Natural tectonic can be understood as the architectural reconstruction of nature, as pointed by David Gissen and it could be a positive approach if we start thinking again on the idea that architecture can also bring nature back into the view and experience of the city. We want to end quoting Gissen: “Through this lens, we understand “nature” as something that was (past tense) in the city. By bringing it back, we reconstruct the former reality of the city but also acknowledge the end of nature as we understand it.”

[1] Landform Building, Architecture’s New Terrain. Conference at Princeton University School of Architecture [visited on 29th August 2011]
[2] Thinking big. John Rajchman talks with Rem Koolhaas [visited on 29th August 2011]
[3] Michael Jakob, “On Mountains, Scalable and Unscalable” MS [4] Reyner Banham, “Scenes in America Deserta”. The MIT Press, 1989.
[5] Fumihiko Maki, “Investigations in Collective Form.” 1964. PDF available. Visited on 29th August 2011]
[6] Kenneth Frampton, “Megaform As Urban Landscape”. University of Michigan, 1999.

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Diller Scofidio + Renfro Beat Out Strong Competition at Aberdeen City Garden Project

From Archinect a multilevel interconnected web surface is created as a structural response to the multiplicity and heterogenous needs of a dense  urban area brings an integral thickened surface – Stan Allen’s ‘Mat Urbanism: The Thick 2-D” With a now familiar idea diagram from a rubber band  the design displays D&S’s out of the box thinking.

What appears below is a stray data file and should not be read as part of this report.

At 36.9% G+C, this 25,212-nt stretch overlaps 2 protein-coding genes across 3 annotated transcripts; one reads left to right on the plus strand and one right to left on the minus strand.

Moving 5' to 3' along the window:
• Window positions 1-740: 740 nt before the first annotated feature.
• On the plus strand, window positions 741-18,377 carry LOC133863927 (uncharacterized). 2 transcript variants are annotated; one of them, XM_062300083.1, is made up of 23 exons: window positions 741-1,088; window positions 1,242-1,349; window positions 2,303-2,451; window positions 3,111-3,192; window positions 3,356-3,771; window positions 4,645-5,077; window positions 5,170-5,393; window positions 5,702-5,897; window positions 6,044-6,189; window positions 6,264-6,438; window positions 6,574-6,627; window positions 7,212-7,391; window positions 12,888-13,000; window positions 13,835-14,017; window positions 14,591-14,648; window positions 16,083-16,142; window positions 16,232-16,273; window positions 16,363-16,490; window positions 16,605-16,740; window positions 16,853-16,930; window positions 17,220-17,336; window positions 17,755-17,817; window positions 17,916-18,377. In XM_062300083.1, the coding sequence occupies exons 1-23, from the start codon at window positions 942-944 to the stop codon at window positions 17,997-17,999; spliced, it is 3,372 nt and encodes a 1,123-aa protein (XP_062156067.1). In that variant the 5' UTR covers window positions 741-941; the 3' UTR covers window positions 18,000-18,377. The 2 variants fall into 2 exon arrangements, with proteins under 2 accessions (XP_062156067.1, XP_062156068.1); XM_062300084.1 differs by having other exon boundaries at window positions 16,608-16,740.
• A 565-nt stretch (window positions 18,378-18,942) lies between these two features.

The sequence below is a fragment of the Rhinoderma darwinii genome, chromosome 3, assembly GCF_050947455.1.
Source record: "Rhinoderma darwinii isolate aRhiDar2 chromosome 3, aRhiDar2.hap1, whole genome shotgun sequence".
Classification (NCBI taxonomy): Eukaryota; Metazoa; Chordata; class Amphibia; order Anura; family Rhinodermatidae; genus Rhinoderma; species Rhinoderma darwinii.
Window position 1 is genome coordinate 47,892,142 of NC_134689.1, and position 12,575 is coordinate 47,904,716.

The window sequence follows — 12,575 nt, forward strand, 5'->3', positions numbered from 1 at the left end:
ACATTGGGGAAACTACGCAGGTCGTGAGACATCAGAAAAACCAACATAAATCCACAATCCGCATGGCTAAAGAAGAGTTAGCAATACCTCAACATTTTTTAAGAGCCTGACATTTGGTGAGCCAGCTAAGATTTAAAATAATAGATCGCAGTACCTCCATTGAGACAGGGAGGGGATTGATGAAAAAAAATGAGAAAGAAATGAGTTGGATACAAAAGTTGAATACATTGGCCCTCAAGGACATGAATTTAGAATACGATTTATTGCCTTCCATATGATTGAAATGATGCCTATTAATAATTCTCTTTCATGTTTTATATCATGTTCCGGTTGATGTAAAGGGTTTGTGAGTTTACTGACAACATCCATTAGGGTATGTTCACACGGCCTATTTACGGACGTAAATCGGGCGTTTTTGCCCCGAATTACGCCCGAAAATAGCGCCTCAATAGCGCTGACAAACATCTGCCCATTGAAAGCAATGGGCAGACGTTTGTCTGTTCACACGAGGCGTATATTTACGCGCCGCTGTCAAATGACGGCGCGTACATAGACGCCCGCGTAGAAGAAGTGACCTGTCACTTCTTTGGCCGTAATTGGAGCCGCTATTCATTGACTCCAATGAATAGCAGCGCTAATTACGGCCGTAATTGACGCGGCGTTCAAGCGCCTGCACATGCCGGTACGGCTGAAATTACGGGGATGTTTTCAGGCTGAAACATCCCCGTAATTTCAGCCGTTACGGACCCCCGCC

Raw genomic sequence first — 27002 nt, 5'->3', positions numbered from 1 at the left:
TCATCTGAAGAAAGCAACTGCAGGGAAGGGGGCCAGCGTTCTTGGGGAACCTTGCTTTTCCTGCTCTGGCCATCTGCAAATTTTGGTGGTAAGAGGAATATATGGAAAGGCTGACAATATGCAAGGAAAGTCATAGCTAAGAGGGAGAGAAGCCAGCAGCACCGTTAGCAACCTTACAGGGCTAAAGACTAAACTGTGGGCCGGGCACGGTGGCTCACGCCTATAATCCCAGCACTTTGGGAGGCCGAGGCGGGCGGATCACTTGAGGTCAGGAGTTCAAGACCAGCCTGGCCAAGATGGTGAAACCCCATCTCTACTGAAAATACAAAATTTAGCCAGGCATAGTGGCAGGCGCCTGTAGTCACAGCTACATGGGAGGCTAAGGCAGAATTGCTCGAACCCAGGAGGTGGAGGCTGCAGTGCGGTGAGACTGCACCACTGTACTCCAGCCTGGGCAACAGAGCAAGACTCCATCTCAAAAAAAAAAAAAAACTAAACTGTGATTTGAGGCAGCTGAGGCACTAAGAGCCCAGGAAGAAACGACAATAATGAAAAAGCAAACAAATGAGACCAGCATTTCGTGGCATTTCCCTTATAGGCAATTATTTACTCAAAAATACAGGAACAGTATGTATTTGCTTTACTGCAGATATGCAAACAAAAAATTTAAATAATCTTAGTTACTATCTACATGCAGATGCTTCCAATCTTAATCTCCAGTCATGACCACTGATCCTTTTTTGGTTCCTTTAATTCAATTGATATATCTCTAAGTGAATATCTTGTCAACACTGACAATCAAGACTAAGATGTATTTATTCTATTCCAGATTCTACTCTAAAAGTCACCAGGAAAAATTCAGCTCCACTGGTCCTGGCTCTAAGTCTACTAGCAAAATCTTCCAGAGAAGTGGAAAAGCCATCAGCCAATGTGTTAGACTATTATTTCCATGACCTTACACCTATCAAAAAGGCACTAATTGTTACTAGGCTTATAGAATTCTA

Aerial view of the winning proposal by Diller Scofidio + Renfro in collaboration with Keppie Design and OLIN (Image: Courtesy of Malcolm Reading Consultants)
Aerial view of the winning proposal by Diller Scofidio + Renfro in collaboration with Keppie Design and OLIN (Image: Courtesy of Malcolm Reading Consultants)

Diller Scofidio + Renfro have won the Aberdeen City Garden Project design competition which seeks to transform the center of Aberdeen, Scotland. New York City-based DS+R collaborated with local Scottish architects, Keppie Design and landscape architects OLIN, on this project and emerged as winners from a head-to-head race with another finalist team led by Foster + Partners. —

Image: Courtesy of Malcolm Reading Consultants


Malcolm Reading, the competition organizer, commented:

‘This is such an exciting outcome and a great coup for the city. This ingenious and inspiring design for Aberdeen’s key public space gives the city a new social landscape but one rooted in its extraordinarily rich heritage and natural assets.

‘The runner-up concept, by Foster and Partners was outstanding, elegant and thoughtful, but did not, in the end, persuade the Jury that it could match the promise of connectivity, excitement and spatial diversity of the winning scheme.’

Check the Bustler article to also see the projects of the five shortlisted teams led by Foster + Partners, Gustafson Porter, Mecanoo, Snøhetta & Hoskins, and West 8.